Luke used the word tapeinos in the following verse, “He has put down the mighty from their thrones, and exalted the lowly.” (Lk 1:52) This verse was a quote from lovely Magnificant of Mary, the mother of Jesus. Here, the lowly are contrasted with the mighty who sit on thrones. You probably do not associate with any kings. God does exalt the lowly. We will explore this truth in James and First Peter.
I will be discussing this verse a little later. “Be of the same mind toward one another. Do not set your mind on high things, but associate with the humble. Do not be wise in your own opinion.” (Rom 12:16)
Paul used the word to refer to those who need comfort from God. “Nevertheless God, who comforts the downcast, comforted us by the coming of Titus…” (2Cor 7:6) Paul and his companions were downcast and were comforted by God by the arrival of Titus. We learn from Paul that the lowly are those who need comfort.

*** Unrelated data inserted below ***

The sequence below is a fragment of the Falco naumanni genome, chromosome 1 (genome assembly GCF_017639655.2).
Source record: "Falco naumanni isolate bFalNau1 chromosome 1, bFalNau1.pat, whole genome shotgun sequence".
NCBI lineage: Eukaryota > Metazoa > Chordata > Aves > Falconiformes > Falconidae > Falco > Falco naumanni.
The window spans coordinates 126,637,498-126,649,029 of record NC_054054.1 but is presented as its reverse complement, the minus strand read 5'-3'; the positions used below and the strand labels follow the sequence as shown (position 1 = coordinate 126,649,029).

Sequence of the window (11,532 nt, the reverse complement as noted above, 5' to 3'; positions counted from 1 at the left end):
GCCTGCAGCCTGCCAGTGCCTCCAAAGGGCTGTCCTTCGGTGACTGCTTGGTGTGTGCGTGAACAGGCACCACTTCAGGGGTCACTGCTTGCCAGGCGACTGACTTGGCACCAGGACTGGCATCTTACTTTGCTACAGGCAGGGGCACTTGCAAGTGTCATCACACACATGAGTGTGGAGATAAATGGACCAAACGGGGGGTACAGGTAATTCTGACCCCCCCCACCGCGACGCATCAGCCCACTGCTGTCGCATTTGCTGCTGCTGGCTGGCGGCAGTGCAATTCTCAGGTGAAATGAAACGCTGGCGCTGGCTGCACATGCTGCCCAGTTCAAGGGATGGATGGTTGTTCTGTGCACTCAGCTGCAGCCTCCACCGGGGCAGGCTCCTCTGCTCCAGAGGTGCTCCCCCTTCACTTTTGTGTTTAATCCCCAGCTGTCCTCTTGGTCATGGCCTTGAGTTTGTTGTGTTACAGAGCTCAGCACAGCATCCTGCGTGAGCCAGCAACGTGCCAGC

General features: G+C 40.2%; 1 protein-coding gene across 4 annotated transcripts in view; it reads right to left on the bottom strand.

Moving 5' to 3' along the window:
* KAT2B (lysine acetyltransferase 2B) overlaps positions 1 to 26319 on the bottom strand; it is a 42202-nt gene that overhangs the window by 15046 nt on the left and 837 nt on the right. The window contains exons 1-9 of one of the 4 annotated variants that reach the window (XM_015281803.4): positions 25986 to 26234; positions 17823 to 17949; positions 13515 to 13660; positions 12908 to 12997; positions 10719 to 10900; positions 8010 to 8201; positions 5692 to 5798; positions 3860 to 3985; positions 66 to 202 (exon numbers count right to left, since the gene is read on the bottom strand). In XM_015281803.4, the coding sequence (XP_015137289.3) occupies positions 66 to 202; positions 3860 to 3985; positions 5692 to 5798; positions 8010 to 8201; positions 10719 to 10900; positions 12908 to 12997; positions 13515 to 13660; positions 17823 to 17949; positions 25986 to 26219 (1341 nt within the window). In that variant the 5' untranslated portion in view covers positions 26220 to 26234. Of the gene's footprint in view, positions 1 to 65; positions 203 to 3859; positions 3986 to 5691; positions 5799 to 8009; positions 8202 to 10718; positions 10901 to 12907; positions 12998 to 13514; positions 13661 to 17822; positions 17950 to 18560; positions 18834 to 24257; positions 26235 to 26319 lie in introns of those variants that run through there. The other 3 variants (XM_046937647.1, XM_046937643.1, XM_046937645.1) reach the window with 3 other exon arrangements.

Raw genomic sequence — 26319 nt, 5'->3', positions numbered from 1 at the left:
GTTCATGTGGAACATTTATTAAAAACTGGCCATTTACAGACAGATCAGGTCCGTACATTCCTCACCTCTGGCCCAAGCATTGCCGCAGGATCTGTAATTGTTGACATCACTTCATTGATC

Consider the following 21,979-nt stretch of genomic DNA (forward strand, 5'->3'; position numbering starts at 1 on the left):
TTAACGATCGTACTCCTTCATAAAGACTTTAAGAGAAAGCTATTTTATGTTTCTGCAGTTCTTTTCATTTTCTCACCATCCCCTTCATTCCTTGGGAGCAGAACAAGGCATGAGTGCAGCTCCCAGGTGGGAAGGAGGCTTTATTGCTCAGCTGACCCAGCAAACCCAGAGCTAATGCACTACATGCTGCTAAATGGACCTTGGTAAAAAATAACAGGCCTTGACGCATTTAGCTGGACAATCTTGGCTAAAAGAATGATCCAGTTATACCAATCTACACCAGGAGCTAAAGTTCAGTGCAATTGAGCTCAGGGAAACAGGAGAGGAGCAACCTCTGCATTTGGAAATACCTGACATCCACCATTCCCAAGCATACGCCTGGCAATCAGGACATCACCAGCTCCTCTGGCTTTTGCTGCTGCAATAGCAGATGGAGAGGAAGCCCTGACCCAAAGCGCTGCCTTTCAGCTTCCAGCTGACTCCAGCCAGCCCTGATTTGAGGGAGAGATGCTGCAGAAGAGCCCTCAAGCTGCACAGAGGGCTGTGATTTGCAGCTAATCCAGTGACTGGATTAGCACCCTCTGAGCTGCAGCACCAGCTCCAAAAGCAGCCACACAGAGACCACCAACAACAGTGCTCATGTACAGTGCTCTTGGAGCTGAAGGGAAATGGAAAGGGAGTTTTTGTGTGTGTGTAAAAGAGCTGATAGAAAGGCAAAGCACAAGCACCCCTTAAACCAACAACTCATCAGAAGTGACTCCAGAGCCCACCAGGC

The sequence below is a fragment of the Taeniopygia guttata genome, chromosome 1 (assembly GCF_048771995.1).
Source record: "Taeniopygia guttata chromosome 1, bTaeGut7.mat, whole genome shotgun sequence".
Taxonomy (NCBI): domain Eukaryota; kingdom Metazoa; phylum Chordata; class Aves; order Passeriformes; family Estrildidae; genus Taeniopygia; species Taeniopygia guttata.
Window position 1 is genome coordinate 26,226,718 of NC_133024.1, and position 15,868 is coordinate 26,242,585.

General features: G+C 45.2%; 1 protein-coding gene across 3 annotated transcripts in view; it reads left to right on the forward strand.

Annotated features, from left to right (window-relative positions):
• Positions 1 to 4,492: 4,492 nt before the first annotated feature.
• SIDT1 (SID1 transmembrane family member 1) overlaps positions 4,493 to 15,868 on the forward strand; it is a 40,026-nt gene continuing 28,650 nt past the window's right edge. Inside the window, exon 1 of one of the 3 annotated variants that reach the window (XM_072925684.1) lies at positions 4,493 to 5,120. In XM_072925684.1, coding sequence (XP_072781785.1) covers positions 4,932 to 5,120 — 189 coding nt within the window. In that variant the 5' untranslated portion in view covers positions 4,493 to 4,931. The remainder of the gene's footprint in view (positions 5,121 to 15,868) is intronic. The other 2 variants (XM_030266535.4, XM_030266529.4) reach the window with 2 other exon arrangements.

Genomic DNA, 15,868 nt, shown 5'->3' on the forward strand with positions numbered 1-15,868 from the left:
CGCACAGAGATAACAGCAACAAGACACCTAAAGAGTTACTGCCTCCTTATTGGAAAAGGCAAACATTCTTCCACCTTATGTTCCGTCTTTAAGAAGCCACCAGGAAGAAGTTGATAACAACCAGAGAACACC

Paul used the word to describe himself when he was present with the Corinthians. “Now I, Paul, myself am pleading with you by the meekness and gentleness of Christ—who in presence am lowly among you, but being absent am bold toward you.” (2Cor 10:1) His position of lowliness seems to echo his exhortation to the Philippians. “Let nothing be done through selfish ambition or conceit, but in lowliness of mind let each esteem others better than himself.” (Phil 2:3) In fact, the word for lowliness (tapeinophrosyne) is similar to the word I am discussing. You and I need to have a low opinion of ourselves that allows us to value others above us. Can you count yourself in this group of Christians who value others above themselves?